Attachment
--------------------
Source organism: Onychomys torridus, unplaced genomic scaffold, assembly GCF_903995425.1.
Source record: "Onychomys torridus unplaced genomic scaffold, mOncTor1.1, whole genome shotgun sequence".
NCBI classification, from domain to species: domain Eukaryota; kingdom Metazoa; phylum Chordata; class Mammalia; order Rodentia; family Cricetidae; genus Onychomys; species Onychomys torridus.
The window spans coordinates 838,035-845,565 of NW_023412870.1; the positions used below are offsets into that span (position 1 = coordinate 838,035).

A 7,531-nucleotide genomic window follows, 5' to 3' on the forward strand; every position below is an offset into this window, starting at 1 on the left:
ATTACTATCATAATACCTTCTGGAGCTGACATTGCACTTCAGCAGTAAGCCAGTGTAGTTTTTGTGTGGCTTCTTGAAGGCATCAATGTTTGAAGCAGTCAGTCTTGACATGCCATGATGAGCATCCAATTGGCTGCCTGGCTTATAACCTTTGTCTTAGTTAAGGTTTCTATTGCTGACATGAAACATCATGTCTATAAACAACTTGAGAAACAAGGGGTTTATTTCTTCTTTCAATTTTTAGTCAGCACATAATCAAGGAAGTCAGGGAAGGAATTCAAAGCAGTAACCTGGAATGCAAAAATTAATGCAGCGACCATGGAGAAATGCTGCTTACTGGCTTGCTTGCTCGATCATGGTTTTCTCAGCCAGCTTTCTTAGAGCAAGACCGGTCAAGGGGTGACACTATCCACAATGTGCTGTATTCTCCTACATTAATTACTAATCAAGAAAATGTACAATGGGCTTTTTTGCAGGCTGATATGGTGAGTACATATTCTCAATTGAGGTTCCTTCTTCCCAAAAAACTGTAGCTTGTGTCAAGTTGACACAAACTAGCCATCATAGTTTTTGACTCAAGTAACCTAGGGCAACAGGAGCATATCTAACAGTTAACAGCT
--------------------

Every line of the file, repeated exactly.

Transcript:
Source organism: Onychomys torridus, unplaced genomic scaffold, assembly GCF_903995425.1.
Source record: "Onychomys torridus unplaced genomic scaffold, mOncTor1.1, whole genome shotgun sequence".
NCBI classification, from domain to species: domain Eukaryota; kingdom Metazoa; phylum Chordata; class Mammalia; order Rodentia; family Cricetidae; genus Onychomys; species Onychomys torridus.
The window spans coordinates 838,035-845,565 of NW_023412870.1; the positions used below are offsets into that span (position 1 = coordinate 838,035).

A 7,531-nucleotide genomic window follows, 5' to 3' on the forward strand; every position below is an offset into this window, starting at 1 on the left:
ATTACTATCATAATACCTTCTGGAGCTGACATTGCACTTCAGCAGTAAGCCAGTGTAGTTTTTGTGTGGCTTCTTGAAGGCATCAATGTTTGAAGCAGTCAGTCTTGACATGCCATGATGAGCATCCAATTGGCTGCCTGGCTTATAACCTTTGTCTTAGTTAAGGTTTCTATTGCTGACATGAAACATCATGTCTATAAACAACTTGAGAAACAAGGGGTTTATTTCTTCTTTCAATTTTTAGTCAGCACATAATCAAGGAAGTCAGGGAAGGAATTCAAAGCAGTAACCTGGAATGCAAAAATTAATGCAGCGACCATGGAGAAATGCTGCTTACTGGCTTGCTTGCTCGATCATGGTTTTCTCAGCCAGCTTTCTTAGAGCAAGACCGGTCAAGGGGTGACACTATCCACAATGTGCTGTATTCTCCTACATTAATTACTAATCAAGAAAATGTACAATGGGCTTTTTTGCAGGCTGATATGGTGAGTACATATTCTCAATTGAGGTTCCTTCTTCCCAAAAAACTGTAGCTTGTGTCAAGTTGACACAAACTAGCCATCATAGTTTTTGACTCAAGTAACCTAGGGCAACAGGAGCATATCTAACAGTTAACAGCT